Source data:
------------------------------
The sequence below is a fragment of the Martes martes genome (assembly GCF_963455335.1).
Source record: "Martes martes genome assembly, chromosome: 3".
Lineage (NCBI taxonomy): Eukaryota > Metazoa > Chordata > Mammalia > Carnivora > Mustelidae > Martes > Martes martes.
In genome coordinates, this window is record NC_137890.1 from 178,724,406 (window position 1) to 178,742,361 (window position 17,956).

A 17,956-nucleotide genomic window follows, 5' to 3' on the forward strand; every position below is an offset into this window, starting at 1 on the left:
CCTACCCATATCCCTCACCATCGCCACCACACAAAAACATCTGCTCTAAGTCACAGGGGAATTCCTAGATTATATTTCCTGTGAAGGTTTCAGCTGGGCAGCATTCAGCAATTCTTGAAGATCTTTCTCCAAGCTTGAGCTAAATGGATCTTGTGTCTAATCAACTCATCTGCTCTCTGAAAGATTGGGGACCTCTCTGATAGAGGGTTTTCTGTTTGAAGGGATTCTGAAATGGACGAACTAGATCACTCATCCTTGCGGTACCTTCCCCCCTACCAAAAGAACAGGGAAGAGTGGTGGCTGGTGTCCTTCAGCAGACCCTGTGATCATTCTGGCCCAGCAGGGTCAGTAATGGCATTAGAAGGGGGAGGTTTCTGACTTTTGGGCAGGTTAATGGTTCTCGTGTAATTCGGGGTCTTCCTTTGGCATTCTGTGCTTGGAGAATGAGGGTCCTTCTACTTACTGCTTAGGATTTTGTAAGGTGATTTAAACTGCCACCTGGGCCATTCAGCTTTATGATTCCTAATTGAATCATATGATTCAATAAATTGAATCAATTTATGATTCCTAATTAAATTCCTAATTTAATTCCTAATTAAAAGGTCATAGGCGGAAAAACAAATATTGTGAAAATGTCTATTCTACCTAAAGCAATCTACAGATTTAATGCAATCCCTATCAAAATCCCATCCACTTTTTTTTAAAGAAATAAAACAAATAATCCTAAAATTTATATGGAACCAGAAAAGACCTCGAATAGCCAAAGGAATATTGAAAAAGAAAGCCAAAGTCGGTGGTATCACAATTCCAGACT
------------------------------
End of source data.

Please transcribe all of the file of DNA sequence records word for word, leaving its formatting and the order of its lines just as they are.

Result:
The sequence below is a fragment of the Martes martes genome (assembly GCF_963455335.1).
Source record: "Martes martes genome assembly, chromosome: 3".
Lineage (NCBI taxonomy): Eukaryota > Metazoa > Chordata > Mammalia > Carnivora > Mustelidae > Martes > Martes martes.
In genome coordinates, this window is record NC_137890.1 from 178,724,406 (window position 1) to 178,742,361 (window position 17,956).

A 17,956-nucleotide genomic window follows, 5' to 3' on the forward strand; every position below is an offset into this window, starting at 1 on the left:
CCTACCCATATCCCTCACCATCGCCACCACACAAAAACATCTGCTCTAAGTCACAGGGGAATTCCTAGATTATATTTCCTGTGAAGGTTTCAGCTGGGCAGCATTCAGCAATTCTTGAAGATCTTTCTCCAAGCTTGAGCTAAATGGATCTTGTGTCTAATCAACTCATCTGCTCTCTGAAAGATTGGGGACCTCTCTGATAGAGGGTTTTCTGTTTGAAGGGATTCTGAAATGGACGAACTAGATCACTCATCCTTGCGGTACCTTCCCCCCTACCAAAAGAACAGGGAAGAGTGGTGGCTGGTGTCCTTCAGCAGACCCTGTGATCATTCTGGCCCAGCAGGGTCAGTAATGGCATTAGAAGGGGGAGGTTTCTGACTTTTGGGCAGGTTAATGGTTCTCGTGTAATTCGGGGTCTTCCTTTGGCATTCTGTGCTTGGAGAATGAGGGTCCTTCTACTTACTGCTTAGGATTTTGTAAGGTGATTTAAACTGCCACCTGGGCCATTCAGCTTTATGATTCCTAATTGAATCATATGATTCAATAAATTGAATCAATTTATGATTCCTAATTAAATTCCTAATTTAATTCCTAATTAAAAGGTCATAGGCGGAAAAACAAATATTGTGAAAATGTCTATTCTACCTAAAGCAATCTACAGATTTAATGCAATCCCTATCAAAATCCCATCCACTTTTTTTTAAAGAAATAAAACAAATAATCCTAAAATTTATATGGAACCAGAAAAGACCTCGAATAGCCAAAGGAATATTGAAAAAGAAAGCCAAAGTCGGTGGTATCACAATTCCAGACT